Old Times at Harold Pinter Theatre
Exeunt Magazine, February 2013
In Ian Rickson’s electrically charged production of Harold Pinter’s enigmatic play, first staged in 1971 and now at the theatre that bears his name, every strained laugh is another tear in the chafing social fabric that binds its central three characters together in the purgatory of their past. Long before the final scene, which twists everything on its head, Pinter has pulled apart the foundations of their identities.
Alongside Rufus Sewell as the overbearing Deeley, Kristin Scott Thomas and Lia Williams switch between his wife, Kate, and her long-absent friend, Anna, on alternate nights. This sounds gimmicky, but makes perfect sense in the context of a play in which questions of personality are so vexed and its boundaries so hauntingly porous.
From the outset, Kate (played by Lia Williams when I saw the play) – pale, thin and quiet – is the battleground on which Deeley and Anna pitch up their tents and wage war with each other over coffee and brandy in a dingy front room filled with an air of neglect. As Deeley mockingly interrogates Kate about the soon-to-arrive Anna, her ‘only’ friend as a young woman, he is already tightening the screws that bind her to him.
Sewell is brilliantly awful as the bullying Deeley, wielding his character’s self-regarding humour like a cudgel when the two women’s prior relationship threatens the story of his importance in Kate’s life. A handful of memories – a meeting in a deserted cinema, a glimpse of stocking at a party, a strange man bending over a bed – become explosively totemic.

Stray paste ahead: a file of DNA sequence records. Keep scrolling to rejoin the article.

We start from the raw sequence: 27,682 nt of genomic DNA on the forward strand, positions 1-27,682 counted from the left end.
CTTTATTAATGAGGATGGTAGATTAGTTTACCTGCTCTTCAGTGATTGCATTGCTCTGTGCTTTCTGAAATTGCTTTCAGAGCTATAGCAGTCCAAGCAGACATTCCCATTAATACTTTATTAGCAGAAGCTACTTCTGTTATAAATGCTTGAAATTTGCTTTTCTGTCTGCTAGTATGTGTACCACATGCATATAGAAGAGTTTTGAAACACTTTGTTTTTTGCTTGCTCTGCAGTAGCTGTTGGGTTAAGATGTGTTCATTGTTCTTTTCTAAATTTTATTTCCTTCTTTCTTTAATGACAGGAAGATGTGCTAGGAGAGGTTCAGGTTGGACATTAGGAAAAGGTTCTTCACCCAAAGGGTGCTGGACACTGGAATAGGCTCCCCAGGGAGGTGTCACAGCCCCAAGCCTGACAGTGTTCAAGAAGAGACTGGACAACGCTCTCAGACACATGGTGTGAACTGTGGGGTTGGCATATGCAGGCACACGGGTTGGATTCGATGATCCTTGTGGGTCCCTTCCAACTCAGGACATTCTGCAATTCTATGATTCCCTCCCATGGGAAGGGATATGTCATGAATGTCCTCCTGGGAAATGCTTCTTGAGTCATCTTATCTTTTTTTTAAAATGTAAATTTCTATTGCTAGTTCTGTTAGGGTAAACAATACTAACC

Pinter’s shard-like writing slashes into social niceties with surgical precision and merciless wit, as a shrill Anna confuses ‘casserole’ with ‘wife’ and competes with Deeley over song lyrics while Kate sits in uneasy silence. Rickson ratchets up the tension by having each character move restlessly between sofas and chairs: a power play of endlessly reconfigured groupings and poses.
Scott Thomas imbues Anna with a frantic girlishness; taut, brittle and looking like a faded print of someone who might never have existed as she clings to Kate and their flat-sharing days. When they are alone, she and Sewell rivetingly evoke the intertwined disgust and intimacy that comes with the revelation of their characters’ (seeming) secret history together.
The past in this play is a place of penetrated spaces, a voyeuristic territory filled with memories that leave their mark like grubby fingerprints; but if we are witness to a crime scene, who is the perpetrator? As images recur and loop in dream-like ways, Pinter blurs the boundaries between his characters in a haunting fashion.
And in the middle of everything is Lia Williams’ Kate – the seemingly absent centre of this existential domestic drama. It’s a difficult role to play, but her character’s withdrawal is her power and Williams’ deadened expression is chilling as Kate reveals the limitless emptiness inside her that has swallowed up everything around her.
As Rickson’s perfectly judged production ends on a desolate tableau, the exaggerated proportions of the set reflect the strange and elusive ghost story that Old Times has become. But the real horror of these desperate, broken and sometimes vile characters is that, whoever they are, they don’t feel nearly otherworldly enough for comfort.